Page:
How do you use the rational root theorem to find the roots of #8x^3-3x^2+5x+15#?

2 Answers
Oct 20, 2015

Answer:

#(1,2,4,8)/(1,3,5,9,15,45)=1,1/3,1/5,1/9,1/15,1/45,2,2/3,2/5,2/9,2/15,2/45,4,4/3,4/5,4/9,4/15,4/45,8,8/3,8/5,8/9,8/15,8/45#

Explanation:

The general form for a polynomial is as follows:
#px^n+a_n-1+...a_1x+q#

The rational roots theorem states that, to find any potential zeroes of a given polynomial function, the formula is: #("factors of p")/("factors of q")#, where #p# and #q# are the first and last coefficients of the given function. In this case, the factors of #p# are 1,2,4,and 8, and the factors of q are 1,3,5,9,15,and 45.

Once you have all the potential zeroes of the function, you just have to test them using synthetic division.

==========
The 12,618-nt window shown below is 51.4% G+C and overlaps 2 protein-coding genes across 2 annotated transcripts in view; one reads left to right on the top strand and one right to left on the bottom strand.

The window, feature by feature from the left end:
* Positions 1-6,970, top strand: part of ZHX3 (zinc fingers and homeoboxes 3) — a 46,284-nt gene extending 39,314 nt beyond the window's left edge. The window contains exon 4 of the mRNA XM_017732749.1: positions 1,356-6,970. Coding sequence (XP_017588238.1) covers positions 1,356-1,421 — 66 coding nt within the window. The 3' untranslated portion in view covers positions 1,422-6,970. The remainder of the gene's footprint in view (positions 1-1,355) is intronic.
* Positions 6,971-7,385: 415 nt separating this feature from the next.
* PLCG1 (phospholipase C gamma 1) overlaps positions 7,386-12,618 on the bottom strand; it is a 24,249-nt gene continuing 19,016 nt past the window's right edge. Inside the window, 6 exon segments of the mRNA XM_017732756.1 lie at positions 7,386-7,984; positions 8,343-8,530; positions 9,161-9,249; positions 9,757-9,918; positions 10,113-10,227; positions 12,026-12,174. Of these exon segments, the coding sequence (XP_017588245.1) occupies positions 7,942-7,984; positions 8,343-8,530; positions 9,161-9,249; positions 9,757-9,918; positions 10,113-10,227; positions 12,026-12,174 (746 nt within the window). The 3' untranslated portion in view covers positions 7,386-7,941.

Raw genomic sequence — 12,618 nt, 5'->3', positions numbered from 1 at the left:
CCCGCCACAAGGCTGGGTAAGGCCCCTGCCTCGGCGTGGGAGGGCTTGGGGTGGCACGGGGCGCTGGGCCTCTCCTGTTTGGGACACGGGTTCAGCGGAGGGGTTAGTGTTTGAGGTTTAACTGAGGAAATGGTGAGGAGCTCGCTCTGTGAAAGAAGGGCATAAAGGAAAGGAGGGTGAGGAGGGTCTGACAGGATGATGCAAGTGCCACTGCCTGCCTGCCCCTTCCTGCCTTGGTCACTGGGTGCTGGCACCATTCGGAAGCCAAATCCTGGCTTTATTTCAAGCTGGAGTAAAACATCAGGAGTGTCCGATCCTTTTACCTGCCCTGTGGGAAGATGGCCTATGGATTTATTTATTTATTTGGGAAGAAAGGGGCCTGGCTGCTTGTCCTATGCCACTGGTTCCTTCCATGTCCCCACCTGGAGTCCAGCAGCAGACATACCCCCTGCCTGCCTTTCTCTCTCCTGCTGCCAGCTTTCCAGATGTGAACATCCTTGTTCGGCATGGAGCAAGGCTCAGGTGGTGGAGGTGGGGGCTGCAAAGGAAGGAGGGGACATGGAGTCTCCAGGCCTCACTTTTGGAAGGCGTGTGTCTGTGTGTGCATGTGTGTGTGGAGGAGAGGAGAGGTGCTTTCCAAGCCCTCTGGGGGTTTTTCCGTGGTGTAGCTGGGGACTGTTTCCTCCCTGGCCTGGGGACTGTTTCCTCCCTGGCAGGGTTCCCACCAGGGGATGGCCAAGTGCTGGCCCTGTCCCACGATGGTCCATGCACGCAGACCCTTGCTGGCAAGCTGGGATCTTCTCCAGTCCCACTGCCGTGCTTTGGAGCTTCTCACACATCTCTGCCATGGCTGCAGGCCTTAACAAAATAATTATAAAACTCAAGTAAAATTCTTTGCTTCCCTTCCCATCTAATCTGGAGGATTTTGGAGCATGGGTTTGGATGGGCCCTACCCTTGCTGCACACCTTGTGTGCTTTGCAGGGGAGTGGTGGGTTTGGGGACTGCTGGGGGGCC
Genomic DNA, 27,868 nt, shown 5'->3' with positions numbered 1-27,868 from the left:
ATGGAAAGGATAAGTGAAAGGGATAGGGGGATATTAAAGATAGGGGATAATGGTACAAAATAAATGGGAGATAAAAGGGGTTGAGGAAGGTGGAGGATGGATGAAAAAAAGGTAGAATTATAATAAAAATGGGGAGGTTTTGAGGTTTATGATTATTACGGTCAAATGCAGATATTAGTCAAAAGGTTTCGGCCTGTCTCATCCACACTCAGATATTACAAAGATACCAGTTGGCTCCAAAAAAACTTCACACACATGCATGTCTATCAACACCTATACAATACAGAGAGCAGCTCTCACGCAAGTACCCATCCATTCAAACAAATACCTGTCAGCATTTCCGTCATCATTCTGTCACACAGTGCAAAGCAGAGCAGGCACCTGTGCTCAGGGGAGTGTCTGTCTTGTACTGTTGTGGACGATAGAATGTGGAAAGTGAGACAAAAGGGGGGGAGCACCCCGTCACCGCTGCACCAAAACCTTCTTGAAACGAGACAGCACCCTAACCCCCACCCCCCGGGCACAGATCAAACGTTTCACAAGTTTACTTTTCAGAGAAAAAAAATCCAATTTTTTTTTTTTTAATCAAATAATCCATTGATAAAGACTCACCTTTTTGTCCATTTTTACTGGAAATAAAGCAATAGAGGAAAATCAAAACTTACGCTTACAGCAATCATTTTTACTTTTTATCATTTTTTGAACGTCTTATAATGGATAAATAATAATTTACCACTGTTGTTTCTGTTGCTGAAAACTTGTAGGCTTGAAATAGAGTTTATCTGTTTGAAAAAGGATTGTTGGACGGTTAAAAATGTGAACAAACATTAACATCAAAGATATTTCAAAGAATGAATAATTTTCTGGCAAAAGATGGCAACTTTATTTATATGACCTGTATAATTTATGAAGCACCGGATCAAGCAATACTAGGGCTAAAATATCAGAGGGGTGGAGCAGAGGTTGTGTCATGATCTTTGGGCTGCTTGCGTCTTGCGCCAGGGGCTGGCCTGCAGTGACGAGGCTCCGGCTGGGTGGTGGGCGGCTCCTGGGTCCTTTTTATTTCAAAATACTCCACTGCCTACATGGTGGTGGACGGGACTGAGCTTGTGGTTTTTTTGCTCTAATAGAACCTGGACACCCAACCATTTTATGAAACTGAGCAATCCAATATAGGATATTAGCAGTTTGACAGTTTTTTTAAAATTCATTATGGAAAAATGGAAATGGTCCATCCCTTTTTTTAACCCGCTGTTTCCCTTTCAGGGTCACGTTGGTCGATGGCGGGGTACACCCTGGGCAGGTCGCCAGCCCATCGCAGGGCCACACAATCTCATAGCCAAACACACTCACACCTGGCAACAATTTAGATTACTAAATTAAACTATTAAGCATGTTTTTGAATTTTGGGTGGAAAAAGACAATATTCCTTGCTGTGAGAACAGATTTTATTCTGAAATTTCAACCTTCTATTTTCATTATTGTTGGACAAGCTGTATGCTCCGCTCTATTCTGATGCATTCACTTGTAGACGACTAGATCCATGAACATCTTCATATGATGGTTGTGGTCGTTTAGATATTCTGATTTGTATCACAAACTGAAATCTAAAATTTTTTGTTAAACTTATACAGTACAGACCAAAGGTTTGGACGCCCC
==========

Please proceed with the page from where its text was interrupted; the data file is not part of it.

Oct 20, 2015

Answer:

You can't.

You can determine that #8x^3-3x^2+5x+15=0# has one Real irrational root in #(-1, -3/4)# and no rational roots.

Explanation:

By the rational root theorem, any rational roots of #8x^3-3x^2+5x+15 = 0# must be expressible in lowest terms in the form #p/q# where #p, q in ZZ#, #q != 0#, #p# a divisor of the constant term #15# and #q# a divisor of the coefficient #8# of the leading term.

The prime factorisation of #8# is #2*2*2#.
The prime factorisation of #15# is #3*5#.

That means that the only possible rational roots are:

#+-1/8#, #+-1/4#, #+-3/8#, #+-1/2#, #+-5/8#, #+-3/4#, #+-1#, #+-5/4#, #+-3/2#, #+-15/8#, #+-5/2#, #+-3#, #+-15/4#, #+-5#, #+-15/2#, #+-15#

That's quite a lot of possibilities to try, so let's narrow it down.

Let #f(x) = 8x^3-3x^2+5x+15#

Then #f'(x) = 24x^2-6x+5#, which has a negative discriminant.

So we can deduce that #f(x)# is strictly monotonic increasing.

#f(-1) = -8-3-5+15 = -1#

#f(-3/4) = -8*3^3/4^3-3*3^2/4^2+5*3/4+15#

#= -27/8-27/16+15/4+15#

#= (-54-26+60+240)/16 = 220/16 = 55/4#

So #f(x) = 0# has one Real root in #(-1, -3/4)#, but it is not rational.